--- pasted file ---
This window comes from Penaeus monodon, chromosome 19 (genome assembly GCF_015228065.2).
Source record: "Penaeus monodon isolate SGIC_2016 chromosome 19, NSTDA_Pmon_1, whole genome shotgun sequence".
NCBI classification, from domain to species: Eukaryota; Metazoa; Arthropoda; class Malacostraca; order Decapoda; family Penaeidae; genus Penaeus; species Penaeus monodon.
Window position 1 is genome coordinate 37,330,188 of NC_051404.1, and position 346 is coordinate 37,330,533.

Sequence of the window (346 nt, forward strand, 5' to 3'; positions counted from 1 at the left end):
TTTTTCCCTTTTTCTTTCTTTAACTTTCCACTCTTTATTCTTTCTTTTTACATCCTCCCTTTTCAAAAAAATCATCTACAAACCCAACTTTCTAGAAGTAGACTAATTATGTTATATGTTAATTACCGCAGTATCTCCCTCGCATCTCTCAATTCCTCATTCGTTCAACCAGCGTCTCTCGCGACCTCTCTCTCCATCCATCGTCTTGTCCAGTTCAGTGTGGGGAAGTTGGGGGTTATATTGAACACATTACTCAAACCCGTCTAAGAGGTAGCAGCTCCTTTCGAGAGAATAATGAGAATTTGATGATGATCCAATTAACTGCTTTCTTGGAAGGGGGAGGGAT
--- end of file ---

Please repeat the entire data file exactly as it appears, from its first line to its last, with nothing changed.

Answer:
This window comes from Penaeus monodon, chromosome 19 (genome assembly GCF_015228065.2).
Source record: "Penaeus monodon isolate SGIC_2016 chromosome 19, NSTDA_Pmon_1, whole genome shotgun sequence".
NCBI classification, from domain to species: Eukaryota; Metazoa; Arthropoda; class Malacostraca; order Decapoda; family Penaeidae; genus Penaeus; species Penaeus monodon.
Window position 1 is genome coordinate 37,330,188 of NC_051404.1, and position 346 is coordinate 37,330,533.

Sequence of the window (346 nt, forward strand, 5' to 3'; positions counted from 1 at the left end):
TTTTTCCCTTTTTCTTTCTTTAACTTTCCACTCTTTATTCTTTCTTTTTACATCCTCCCTTTTCAAAAAAATCATCTACAAACCCAACTTTCTAGAAGTAGACTAATTATGTTATATGTTAATTACCGCAGTATCTCCCTCGCATCTCTCAATTCCTCATTCGTTCAACCAGCGTCTCTCGCGACCTCTCTCTCCATCCATCGTCTTGTCCAGTTCAGTGTGGGGAAGTTGGGGGTTATATTGAACACATTACTCAAACCCGTCTAAGAGGTAGCAGCTCCTTTCGAGAGAATAATGAGAATTTGATGATGATCCAATTAACTGCTTTCTTGGAAGGGGGAGGGAT